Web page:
While French o cials and European humanitarians praised the new settlements, the reception of the new housing units by the refugees seems to have been less positive. The strictly residential quarters were far from meeting all the refugees’ needs in comparison with the lively camps and, while their location on a hill o ered more sun and air, they were remote from the main commercial arteries of the city where the camps were located. The hill actually o ered too much sun and the reinforced concrete did not o er suf- ficient protection from its heat. The refugees therefore built traditional wooden structures on the top of their dwellings in which they spent most of the spring and summer to escape the overheated concrete structures.
New Homes through Old Ornaments
Around 1929, the number of Armenian refugees in Lebanon had reached 40,000, with a big majo ity of them living in Beirut. Quickly, the e ects of the world economic crisis of 1929 reached the Middle East, provoking an important decrease in the international aid funds. A new phase of the construction of the Armenian refugee quarters was to begin, established on international Armenian solidarity. The plots for these new quarters were chosen on swamps that required draining but were located along main national arteries. Funding was insured through Armenian international networks of solidarity.
Called Patriotic Unions, these networks gathered the former co-citizens of the same Armenian town. Bound together by civic solidarity, they organized the construction of new quarters that took the names of their lost hometowns. The housing units were conceived by the refugees themselves and discussed with the French and Lebanese authorities in a procedure that strongly resembles what today we would call participatory design.
Solidarity instead of Welfare
The urban expansion that Beirut witnessed during its golden years in the 1950s and 1970s as well as the savage urbanism of the war and post war periods, led to the de facto integration of the Armenian quarters into the city. Because of their particular urban and social structures, these quarters were nevertheless surrounded but not swallowed. Indeed, a quarter like Bourj Hammoud, Beirut’s Little Armenia, still boasts today its Armenian origins despite several waves of Armenian migrations to Soviet Armenia in the fifties and to Europe and North America during the Lebanon war (1975– 1990). Furthermore, today the Armenians take part in the Lebanese consociational system of government that allocates political power among the religious communities according to fixed ratios. In the Lebanese Parliament, six seats are assigned to them and Bourj Hammoud is one of their major electoral constituencies.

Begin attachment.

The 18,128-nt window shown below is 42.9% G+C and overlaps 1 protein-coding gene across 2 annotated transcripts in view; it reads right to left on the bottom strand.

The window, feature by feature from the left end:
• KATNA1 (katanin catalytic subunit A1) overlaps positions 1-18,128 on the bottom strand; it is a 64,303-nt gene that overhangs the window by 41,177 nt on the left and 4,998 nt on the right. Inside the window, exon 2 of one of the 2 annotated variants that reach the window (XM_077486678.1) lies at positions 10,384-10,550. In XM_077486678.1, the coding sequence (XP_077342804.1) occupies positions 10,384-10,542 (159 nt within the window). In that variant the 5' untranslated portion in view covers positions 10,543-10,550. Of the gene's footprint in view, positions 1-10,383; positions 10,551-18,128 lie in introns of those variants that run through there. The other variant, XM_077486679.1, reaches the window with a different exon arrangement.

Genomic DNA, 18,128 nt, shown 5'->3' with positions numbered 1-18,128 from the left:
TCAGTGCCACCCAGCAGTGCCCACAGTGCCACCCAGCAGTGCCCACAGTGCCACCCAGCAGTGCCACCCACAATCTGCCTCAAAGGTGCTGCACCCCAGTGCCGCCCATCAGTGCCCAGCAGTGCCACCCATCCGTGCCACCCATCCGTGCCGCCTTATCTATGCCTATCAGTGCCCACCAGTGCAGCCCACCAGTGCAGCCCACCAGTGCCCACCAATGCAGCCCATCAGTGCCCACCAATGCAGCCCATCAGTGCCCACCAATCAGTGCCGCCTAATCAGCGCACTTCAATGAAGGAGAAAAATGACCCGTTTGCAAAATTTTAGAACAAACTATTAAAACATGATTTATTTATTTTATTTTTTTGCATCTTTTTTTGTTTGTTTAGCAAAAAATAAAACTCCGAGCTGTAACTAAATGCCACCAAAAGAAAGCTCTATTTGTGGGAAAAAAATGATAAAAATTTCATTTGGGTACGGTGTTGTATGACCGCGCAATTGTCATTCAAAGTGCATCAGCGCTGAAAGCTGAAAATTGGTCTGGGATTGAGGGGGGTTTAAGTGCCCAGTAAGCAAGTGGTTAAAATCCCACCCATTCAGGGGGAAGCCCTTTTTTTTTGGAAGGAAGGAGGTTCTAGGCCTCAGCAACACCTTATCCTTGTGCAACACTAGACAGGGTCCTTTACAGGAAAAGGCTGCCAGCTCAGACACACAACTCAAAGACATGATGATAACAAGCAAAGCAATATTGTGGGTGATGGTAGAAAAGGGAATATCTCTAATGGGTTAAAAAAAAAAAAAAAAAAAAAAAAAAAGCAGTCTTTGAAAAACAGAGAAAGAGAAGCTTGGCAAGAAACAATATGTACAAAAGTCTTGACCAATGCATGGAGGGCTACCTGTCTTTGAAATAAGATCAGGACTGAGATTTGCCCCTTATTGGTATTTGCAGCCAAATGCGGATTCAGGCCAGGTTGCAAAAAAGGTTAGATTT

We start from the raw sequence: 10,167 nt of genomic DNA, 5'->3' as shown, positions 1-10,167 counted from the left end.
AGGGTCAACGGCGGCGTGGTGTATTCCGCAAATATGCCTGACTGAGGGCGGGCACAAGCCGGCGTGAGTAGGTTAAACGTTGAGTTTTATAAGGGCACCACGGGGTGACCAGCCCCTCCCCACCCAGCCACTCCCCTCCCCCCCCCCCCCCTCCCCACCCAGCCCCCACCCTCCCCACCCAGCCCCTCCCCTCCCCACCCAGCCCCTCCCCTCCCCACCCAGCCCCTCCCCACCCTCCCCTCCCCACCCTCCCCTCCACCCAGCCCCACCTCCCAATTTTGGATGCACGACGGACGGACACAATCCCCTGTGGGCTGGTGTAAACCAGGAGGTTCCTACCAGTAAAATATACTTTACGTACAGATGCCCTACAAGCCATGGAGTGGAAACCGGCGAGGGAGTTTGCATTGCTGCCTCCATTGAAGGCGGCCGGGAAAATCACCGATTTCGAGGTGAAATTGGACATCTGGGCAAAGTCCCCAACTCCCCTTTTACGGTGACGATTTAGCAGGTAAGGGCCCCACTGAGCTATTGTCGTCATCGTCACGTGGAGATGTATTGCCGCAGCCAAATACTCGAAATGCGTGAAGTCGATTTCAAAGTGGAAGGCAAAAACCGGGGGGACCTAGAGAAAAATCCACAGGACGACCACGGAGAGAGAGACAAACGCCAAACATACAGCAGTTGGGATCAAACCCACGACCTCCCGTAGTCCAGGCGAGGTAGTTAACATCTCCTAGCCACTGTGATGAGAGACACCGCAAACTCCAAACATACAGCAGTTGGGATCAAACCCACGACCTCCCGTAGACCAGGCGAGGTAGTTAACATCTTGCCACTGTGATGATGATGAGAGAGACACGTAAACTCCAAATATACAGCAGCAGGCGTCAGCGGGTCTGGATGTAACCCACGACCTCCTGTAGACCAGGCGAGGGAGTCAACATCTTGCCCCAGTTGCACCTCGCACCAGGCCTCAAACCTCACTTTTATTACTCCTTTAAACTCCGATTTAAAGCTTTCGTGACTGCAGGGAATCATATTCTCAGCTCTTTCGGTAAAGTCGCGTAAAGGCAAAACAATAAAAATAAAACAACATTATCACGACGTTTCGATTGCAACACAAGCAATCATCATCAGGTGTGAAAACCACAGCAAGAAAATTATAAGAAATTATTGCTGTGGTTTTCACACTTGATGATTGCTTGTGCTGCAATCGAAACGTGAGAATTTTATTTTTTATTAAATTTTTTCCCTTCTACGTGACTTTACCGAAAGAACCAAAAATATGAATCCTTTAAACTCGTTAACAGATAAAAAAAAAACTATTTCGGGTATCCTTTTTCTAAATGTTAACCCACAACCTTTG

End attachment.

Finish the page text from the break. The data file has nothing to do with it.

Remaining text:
Looking back at the century that separates the arrival of the Armenian refugees to Beirut in the 1920s to their successful integration in today’s Beiruti society, several reasons could explain this success, on top of which the autonomy that was granted to them to organize several aspects of their life in the city. Having lived for centuries as a recognized minority under the Ottoman rule (1516–1918), the Armenians were also used to taking care of themselves instead of depending on the welfare state. Furthermore, they were driven to do so by the local authorities that did not label them with reliance or passivity and encouraged them to integrate all the spheres of public life. The strong local and international networks of solidarity built by the refugees and among them also played an important role in reconstructing their lives. These networks were not considered as a threat to the state but rather as one of its multiple partners.
Modernity’s Success and Failure
Did the fact that the refugees were the co-religionists of the French and the Lebanese Christians play a role in their integration? To a large extent it did. Nevertheless, in their “divide and conquer” politics in Lebanon, the French were also keen on transforming the Armenian community into yet another minority that needed their protection. By doing this, the French were partly betraying the noble principles that animated nascent modern humanitarianism in Europe, at least as it was conceived and preached by the western secular intergovernmental institutions.
Did modernity with its multiple facets participate in the integration of the Armenian community? It seems that it did twice: by its partial success and its partial failure. Modernity brought above all a much needed paradigm shift to the population of a nascent nation state. And, if the concepts of modern European architecture and urbanism partly failed, they led to the creation of a flourishing vernacular architecture that still catches the eye of the Beiruti tourist today. The failure of the concepts of modern European humanitarianism was more problematic as it consolidated sectarian divisions and contributed to the creation of an intricate system of government based on religious belonging.
Nevertheless, there is a lot to be learned from the Armenian experience in Lebanon as it proves that migration should not necessarily be tagged with the negative notions of crisis, exception, instability, and decline, neither should migrants be necessarily associated with the notions of passivity, reliance, and acquiescence. The Armenian quarters of Beirut that have received since the 1920s several waves of migration – Palestinians, Kurds, Iraqis, and, more recently, Syrians – stand as a living testimony that can help both researchers and decision-makers develop alternative criteria to approach migration crises in our world today.
Joseph Rustom